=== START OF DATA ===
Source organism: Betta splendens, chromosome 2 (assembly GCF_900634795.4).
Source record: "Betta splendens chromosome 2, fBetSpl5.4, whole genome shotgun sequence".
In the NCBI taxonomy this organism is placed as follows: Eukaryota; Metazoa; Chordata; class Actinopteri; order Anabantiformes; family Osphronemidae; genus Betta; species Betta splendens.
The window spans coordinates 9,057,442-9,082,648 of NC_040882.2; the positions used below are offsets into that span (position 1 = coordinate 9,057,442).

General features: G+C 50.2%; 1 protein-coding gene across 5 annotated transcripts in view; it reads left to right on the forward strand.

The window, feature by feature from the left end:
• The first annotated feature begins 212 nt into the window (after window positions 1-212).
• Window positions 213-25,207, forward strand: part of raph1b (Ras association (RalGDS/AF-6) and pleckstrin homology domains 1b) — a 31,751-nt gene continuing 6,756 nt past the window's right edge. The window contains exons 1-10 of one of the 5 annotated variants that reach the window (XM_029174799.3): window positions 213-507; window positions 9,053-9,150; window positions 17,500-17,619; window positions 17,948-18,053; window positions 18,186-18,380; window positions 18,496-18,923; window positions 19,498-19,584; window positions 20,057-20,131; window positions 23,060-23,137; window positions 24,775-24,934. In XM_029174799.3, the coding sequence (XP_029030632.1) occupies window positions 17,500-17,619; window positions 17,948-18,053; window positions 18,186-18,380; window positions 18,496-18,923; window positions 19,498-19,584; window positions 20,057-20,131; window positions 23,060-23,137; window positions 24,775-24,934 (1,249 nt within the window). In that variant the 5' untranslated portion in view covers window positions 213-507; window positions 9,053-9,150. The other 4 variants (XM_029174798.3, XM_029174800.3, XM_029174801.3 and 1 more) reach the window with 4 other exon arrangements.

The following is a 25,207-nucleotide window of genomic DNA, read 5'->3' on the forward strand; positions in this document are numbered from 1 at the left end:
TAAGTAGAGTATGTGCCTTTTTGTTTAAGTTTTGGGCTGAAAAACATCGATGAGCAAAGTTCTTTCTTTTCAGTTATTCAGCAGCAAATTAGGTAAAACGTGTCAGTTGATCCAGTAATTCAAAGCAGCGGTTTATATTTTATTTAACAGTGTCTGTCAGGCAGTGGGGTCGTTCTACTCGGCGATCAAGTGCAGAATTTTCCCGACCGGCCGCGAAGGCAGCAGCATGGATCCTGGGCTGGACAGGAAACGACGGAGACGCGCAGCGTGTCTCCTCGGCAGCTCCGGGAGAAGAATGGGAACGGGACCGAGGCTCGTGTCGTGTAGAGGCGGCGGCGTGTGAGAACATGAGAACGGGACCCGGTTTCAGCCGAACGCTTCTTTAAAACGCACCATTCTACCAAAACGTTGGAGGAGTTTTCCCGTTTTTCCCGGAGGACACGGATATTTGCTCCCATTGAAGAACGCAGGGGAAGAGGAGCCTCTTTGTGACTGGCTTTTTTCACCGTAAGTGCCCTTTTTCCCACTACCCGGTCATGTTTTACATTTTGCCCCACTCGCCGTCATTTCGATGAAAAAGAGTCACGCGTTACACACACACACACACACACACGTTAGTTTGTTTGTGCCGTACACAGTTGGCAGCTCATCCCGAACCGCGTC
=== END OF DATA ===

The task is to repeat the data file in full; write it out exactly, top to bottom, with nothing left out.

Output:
Source organism: Betta splendens, chromosome 2 (assembly GCF_900634795.4).
Source record: "Betta splendens chromosome 2, fBetSpl5.4, whole genome shotgun sequence".
In the NCBI taxonomy this organism is placed as follows: Eukaryota; Metazoa; Chordata; class Actinopteri; order Anabantiformes; family Osphronemidae; genus Betta; species Betta splendens.
The window spans coordinates 9,057,442-9,082,648 of NC_040882.2; the positions used below are offsets into that span (position 1 = coordinate 9,057,442).

General features: G+C 50.2%; 1 protein-coding gene across 5 annotated transcripts in view; it reads left to right on the forward strand.

The window, feature by feature from the left end:
• The first annotated feature begins 212 nt into the window (after window positions 1-212).
• Window positions 213-25,207, forward strand: part of raph1b (Ras association (RalGDS/AF-6) and pleckstrin homology domains 1b) — a 31,751-nt gene continuing 6,756 nt past the window's right edge. The window contains exons 1-10 of one of the 5 annotated variants that reach the window (XM_029174799.3): window positions 213-507; window positions 9,053-9,150; window positions 17,500-17,619; window positions 17,948-18,053; window positions 18,186-18,380; window positions 18,496-18,923; window positions 19,498-19,584; window positions 20,057-20,131; window positions 23,060-23,137; window positions 24,775-24,934. In XM_029174799.3, the coding sequence (XP_029030632.1) occupies window positions 17,500-17,619; window positions 17,948-18,053; window positions 18,186-18,380; window positions 18,496-18,923; window positions 19,498-19,584; window positions 20,057-20,131; window positions 23,060-23,137; window positions 24,775-24,934 (1,249 nt within the window). In that variant the 5' untranslated portion in view covers window positions 213-507; window positions 9,053-9,150. The other 4 variants (XM_029174798.3, XM_029174800.3, XM_029174801.3 and 1 more) reach the window with 4 other exon arrangements.

The following is a 25,207-nucleotide window of genomic DNA, read 5'->3' on the forward strand; positions in this document are numbered from 1 at the left end:
TAAGTAGAGTATGTGCCTTTTTGTTTAAGTTTTGGGCTGAAAAACATCGATGAGCAAAGTTCTTTCTTTTCAGTTATTCAGCAGCAAATTAGGTAAAACGTGTCAGTTGATCCAGTAATTCAAAGCAGCGGTTTATATTTTATTTAACAGTGTCTGTCAGGCAGTGGGGTCGTTCTACTCGGCGATCAAGTGCAGAATTTTCCCGACCGGCCGCGAAGGCAGCAGCATGGATCCTGGGCTGGACAGGAAACGACGGAGACGCGCAGCGTGTCTCCTCGGCAGCTCCGGGAGAAGAATGGGAACGGGACCGAGGCTCGTGTCGTGTAGAGGCGGCGGCGTGTGAGAACATGAGAACGGGACCCGGTTTCAGCCGAACGCTTCTTTAAAACGCACCATTCTACCAAAACGTTGGAGGAGTTTTCCCGTTTTTCCCGGAGGACACGGATATTTGCTCCCATTGAAGAACGCAGGGGAAGAGGAGCCTCTTTGTGACTGGCTTTTTTCACCGTAAGTGCCCTTTTTCCCACTACCCGGTCATGTTTTACATTTTGCCCCACTCGCCGTCATTTCGATGAAAAAGAGTCACGCGTTACACACACACACACACACACACGTTAGTTTGTTTGTGCCGTACACAGTTGGCAGCTCATCCCGAACCGCGTC